Without any purpose, I just hustled around the liquor stores to see if there was any brand new sake. They had Jikon (a hard-to-find sake)! The price made me squeal.
It’s a good BBQ restaurant, and I ate reasonably well. The price is the same as the price you would pay if you ate a good amount of food at a good BBQ restaurant. I can’t afford it. I was disappointed and went to the next liquor store.
This time, I went here. This time, I found a bottle of rice wine (another brand that’s hard to find). And it’s limited to one per person. I have a weakness for that phrase. And it was the last bottle. I’ve never had a kijoshu before, so I guess that’s why I was called here today. There are others I’m interested in, but if it’s the last one, I’ll go without hesitation.
What is Kijou-shu?
The overall color was yellowish. I’ve already had a bottle of Junmai-shu from Tasake before, so I can’t wait to compare the two. It’s a kijoshu, which means it has the word “sake” written underneath the rice malt. Normally, water is used to dilute the original sake to adjust the alcohol content, but the noble sake is adjusted with sake, not water, a miraculous method of pouring sake into sake.
What is Kijou-shu?
Sake is made by fermenting rice, rice malt, and water. A typical method of sake brewing is “three-stage brewing.
San-dan-jikomi is the process of brewing sake in three stages.
To explain it simply, it is a process in which the quality of the sake is improved three times before it is made into a product. I will explain it in detail at another time. In the final step, water is used to adjust the quality, and another sake is used here, which is a characteristic of Kijoshu.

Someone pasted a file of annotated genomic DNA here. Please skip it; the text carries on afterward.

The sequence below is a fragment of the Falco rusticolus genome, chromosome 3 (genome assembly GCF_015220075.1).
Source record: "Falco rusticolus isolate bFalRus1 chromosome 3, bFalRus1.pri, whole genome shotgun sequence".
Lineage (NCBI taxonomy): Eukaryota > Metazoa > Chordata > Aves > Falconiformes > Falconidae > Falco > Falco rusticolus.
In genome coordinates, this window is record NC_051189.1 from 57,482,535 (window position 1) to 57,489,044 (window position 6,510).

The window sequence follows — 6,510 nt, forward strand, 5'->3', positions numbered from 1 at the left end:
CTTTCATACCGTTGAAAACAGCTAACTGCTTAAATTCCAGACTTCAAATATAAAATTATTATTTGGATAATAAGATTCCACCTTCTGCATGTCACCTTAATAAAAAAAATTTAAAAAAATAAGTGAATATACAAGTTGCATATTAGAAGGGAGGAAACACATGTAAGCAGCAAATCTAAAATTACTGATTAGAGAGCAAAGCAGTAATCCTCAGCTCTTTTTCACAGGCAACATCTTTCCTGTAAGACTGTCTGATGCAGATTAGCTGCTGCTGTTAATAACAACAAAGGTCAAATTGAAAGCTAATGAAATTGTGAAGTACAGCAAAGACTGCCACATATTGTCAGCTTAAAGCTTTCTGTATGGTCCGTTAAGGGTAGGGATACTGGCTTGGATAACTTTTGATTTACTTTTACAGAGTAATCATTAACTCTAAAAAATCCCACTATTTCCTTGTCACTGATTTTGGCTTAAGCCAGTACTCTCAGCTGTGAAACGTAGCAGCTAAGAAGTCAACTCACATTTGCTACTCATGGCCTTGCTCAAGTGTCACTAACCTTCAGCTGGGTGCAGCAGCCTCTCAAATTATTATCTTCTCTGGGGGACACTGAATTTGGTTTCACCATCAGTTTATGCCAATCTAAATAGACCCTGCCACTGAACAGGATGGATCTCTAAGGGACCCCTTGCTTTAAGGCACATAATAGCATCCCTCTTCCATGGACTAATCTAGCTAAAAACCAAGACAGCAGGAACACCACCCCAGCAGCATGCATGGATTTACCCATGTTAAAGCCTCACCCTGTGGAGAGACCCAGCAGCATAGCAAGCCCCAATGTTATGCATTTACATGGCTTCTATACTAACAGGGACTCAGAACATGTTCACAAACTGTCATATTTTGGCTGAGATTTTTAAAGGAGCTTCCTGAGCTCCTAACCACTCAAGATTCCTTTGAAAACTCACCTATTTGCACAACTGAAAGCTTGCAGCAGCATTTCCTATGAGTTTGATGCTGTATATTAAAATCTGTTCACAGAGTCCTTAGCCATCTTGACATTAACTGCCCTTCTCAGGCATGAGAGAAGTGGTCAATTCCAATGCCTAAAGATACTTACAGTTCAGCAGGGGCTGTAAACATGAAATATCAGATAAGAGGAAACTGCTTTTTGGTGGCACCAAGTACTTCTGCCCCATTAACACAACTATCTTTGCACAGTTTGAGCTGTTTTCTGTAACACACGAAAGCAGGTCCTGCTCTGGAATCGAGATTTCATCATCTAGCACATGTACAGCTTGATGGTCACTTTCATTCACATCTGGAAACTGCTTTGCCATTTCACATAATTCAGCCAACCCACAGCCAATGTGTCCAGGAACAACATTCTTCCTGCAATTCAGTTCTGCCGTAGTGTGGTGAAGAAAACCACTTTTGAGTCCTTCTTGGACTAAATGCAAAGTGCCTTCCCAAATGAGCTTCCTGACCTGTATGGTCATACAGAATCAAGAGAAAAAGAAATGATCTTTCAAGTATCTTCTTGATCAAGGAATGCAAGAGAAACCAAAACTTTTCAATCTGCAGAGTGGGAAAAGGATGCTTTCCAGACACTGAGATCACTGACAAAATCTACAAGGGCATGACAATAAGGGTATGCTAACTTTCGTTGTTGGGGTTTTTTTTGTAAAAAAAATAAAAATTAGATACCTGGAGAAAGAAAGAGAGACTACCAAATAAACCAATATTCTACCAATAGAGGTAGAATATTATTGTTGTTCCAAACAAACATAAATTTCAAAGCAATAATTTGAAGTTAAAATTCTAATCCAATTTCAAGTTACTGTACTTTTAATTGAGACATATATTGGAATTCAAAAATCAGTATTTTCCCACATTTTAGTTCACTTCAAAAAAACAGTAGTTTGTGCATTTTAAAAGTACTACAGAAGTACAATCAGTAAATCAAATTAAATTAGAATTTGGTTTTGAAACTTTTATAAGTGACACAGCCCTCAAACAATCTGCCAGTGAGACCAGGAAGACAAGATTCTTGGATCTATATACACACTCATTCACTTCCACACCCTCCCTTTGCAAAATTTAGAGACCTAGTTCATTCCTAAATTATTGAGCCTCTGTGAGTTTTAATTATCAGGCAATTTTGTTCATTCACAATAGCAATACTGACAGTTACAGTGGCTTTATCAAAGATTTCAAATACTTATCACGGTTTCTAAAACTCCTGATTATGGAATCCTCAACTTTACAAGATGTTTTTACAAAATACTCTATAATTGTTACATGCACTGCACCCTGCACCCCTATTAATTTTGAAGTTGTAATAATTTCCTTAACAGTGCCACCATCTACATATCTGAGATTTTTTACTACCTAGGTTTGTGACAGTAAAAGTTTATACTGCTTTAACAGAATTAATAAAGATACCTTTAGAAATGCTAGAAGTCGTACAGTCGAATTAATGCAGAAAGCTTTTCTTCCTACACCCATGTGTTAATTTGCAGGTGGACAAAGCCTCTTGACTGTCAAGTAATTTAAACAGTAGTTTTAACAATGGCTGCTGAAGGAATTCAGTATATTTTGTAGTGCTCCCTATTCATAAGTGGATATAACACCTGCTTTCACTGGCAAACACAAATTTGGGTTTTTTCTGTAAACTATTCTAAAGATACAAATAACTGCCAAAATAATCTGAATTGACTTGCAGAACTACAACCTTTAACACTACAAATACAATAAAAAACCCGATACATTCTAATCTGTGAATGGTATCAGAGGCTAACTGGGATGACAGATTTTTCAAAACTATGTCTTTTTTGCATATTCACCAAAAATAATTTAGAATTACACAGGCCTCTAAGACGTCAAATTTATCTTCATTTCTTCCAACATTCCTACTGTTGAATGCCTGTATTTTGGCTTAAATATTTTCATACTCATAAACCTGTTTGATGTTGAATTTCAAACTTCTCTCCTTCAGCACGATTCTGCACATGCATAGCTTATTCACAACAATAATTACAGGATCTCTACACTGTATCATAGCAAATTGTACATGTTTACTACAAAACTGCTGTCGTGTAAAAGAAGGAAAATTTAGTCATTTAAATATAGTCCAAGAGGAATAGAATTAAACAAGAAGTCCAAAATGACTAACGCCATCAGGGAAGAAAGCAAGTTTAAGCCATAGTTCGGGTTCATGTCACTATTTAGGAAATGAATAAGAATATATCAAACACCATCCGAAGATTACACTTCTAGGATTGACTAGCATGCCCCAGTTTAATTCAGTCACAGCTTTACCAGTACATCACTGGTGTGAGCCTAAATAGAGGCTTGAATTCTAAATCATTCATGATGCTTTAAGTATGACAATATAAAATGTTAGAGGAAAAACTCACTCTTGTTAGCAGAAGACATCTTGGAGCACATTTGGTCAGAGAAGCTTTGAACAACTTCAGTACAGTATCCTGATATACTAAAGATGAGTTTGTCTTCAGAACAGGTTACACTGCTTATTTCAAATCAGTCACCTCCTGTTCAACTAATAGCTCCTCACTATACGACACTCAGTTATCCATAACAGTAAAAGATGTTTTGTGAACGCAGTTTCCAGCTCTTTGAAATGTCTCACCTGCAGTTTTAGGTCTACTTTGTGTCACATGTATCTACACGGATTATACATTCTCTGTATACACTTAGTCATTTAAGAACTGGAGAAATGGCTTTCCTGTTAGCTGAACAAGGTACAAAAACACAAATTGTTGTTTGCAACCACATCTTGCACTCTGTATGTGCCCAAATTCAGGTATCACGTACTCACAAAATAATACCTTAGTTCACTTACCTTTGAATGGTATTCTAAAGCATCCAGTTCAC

It has an extremely rich taste and a unique thickening effect.
In the case of Kijyo-shu, water, water, and sake are used in the brewing process, which means that alcohol is added. This weakens (or kills) the sake yeast that produces the alcohol, and fermentation slows down (or stops). The yeast that produces alcohol weakens (or dies) and the fermentation process slows down (or stops). Since much of the sugar that should have been broken down remains intact, the result is a sweet, rich flavor.
I didn’t drink it at the time I bought it, and was waiting for the right time, but my brother and his family were going to visit my parents, so I joined them with this.
The cap is old style.
Today, it’s not a solo drink, but an environment where everyone can share their thoughts.
It has a slight yellowish tinge. The aroma is almost nonexistent.
Now, let’s drink it!
The mouthfeel is very good, with a slight tonicity and a fruity ginjo aroma, very different from the last time I drank sake, when the sweetness won out over the acidity. The overall balance of the sake is the same as that of Junmai-shu, but the aroma and sweetness on the palate is like juice, or perhaps I should say a different kind of sweetness than that of the rice. It is very easy to drink for beginners and those who are not good at sake. My family is full of drinkers. Many of us like dry sake. As it turns out, they like Showa-era sake, so after tasting a little, they went on to drink other sake. After all, for those who are used to drinking it, it feels sweet. It’s not unpleasant. Rather, it’s a delicious peach nectar. This taste is a person’s preference.
Click here for more sake from Tohoku→Here
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